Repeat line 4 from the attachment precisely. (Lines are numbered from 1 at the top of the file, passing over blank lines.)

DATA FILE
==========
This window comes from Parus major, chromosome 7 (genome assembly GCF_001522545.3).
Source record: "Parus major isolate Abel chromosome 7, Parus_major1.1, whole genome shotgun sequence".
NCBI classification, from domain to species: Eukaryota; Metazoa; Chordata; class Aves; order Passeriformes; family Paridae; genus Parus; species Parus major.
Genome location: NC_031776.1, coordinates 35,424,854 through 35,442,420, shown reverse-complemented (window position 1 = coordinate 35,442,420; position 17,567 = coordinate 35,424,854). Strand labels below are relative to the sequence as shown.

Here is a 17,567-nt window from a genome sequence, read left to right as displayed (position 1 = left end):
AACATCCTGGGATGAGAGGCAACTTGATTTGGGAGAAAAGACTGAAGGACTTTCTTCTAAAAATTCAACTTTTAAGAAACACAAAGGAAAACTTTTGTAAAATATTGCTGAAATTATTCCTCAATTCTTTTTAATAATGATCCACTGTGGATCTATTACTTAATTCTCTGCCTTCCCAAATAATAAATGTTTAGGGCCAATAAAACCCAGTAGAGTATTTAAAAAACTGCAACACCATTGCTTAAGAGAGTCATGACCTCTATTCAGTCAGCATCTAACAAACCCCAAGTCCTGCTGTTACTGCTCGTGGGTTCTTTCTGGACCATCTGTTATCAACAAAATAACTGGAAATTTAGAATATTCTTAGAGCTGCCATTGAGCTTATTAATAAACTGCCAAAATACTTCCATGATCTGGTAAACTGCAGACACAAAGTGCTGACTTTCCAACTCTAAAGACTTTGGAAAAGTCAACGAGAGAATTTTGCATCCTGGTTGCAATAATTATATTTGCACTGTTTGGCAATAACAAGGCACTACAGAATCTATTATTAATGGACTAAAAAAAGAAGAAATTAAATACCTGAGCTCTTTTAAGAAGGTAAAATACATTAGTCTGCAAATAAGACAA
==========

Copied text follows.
Genome location: NC_031776.1, coordinates 35,424,854 through 35,442,420, shown reverse-complemented (window position 1 = coordinate 35,442,420; position 17,567 = coordinate 35,424,854). Strand labels below are relative to the sequence as shown.